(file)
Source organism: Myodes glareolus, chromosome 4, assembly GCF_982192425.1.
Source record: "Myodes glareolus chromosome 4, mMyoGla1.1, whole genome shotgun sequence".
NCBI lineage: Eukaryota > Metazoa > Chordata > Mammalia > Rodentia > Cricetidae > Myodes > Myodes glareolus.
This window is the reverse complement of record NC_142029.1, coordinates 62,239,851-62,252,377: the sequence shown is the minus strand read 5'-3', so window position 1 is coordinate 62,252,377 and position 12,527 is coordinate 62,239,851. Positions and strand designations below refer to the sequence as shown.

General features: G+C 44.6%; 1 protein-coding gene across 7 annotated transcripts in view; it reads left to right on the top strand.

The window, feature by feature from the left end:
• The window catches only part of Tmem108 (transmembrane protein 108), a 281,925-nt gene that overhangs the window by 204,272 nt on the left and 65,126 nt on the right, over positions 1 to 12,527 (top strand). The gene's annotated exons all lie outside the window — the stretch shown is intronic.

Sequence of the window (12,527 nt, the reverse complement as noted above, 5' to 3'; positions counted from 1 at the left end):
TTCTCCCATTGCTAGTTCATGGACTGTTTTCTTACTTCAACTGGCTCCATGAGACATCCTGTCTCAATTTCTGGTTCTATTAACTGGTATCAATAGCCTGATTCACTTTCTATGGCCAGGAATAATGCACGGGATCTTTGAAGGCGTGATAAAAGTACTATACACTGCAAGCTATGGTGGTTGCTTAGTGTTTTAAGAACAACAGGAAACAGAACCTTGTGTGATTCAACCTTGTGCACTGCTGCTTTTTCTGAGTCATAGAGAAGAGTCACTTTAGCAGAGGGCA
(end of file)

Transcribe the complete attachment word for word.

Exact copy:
Source organism: Myodes glareolus, chromosome 4, assembly GCF_982192425.1.
Source record: "Myodes glareolus chromosome 4, mMyoGla1.1, whole genome shotgun sequence".
NCBI lineage: Eukaryota > Metazoa > Chordata > Mammalia > Rodentia > Cricetidae > Myodes > Myodes glareolus.
This window is the reverse complement of record NC_142029.1, coordinates 62,239,851-62,252,377: the sequence shown is the minus strand read 5'-3', so window position 1 is coordinate 62,252,377 and position 12,527 is coordinate 62,239,851. Positions and strand designations below refer to the sequence as shown.

General features: G+C 44.6%; 1 protein-coding gene across 7 annotated transcripts in view; it reads left to right on the top strand.

The window, feature by feature from the left end:
• The window catches only part of Tmem108 (transmembrane protein 108), a 281,925-nt gene that overhangs the window by 204,272 nt on the left and 65,126 nt on the right, over positions 1 to 12,527 (top strand). The gene's annotated exons all lie outside the window — the stretch shown is intronic.

Sequence of the window (12,527 nt, the reverse complement as noted above, 5' to 3'; positions counted from 1 at the left end):
TTCTCCCATTGCTAGTTCATGGACTGTTTTCTTACTTCAACTGGCTCCATGAGACATCCTGTCTCAATTTCTGGTTCTATTAACTGGTATCAATAGCCTGATTCACTTTCTATGGCCAGGAATAATGCACGGGATCTTTGAAGGCGTGATAAAAGTACTATACACTGCAAGCTATGGTGGTTGCTTAGTGTTTTAAGAACAACAGGAAACAGAACCTTGTGTGATTCAACCTTGTGCACTGCTGCTTTTTCTGAGTCATAGAGAAGAGTCACTTTAGCAGAGGGCA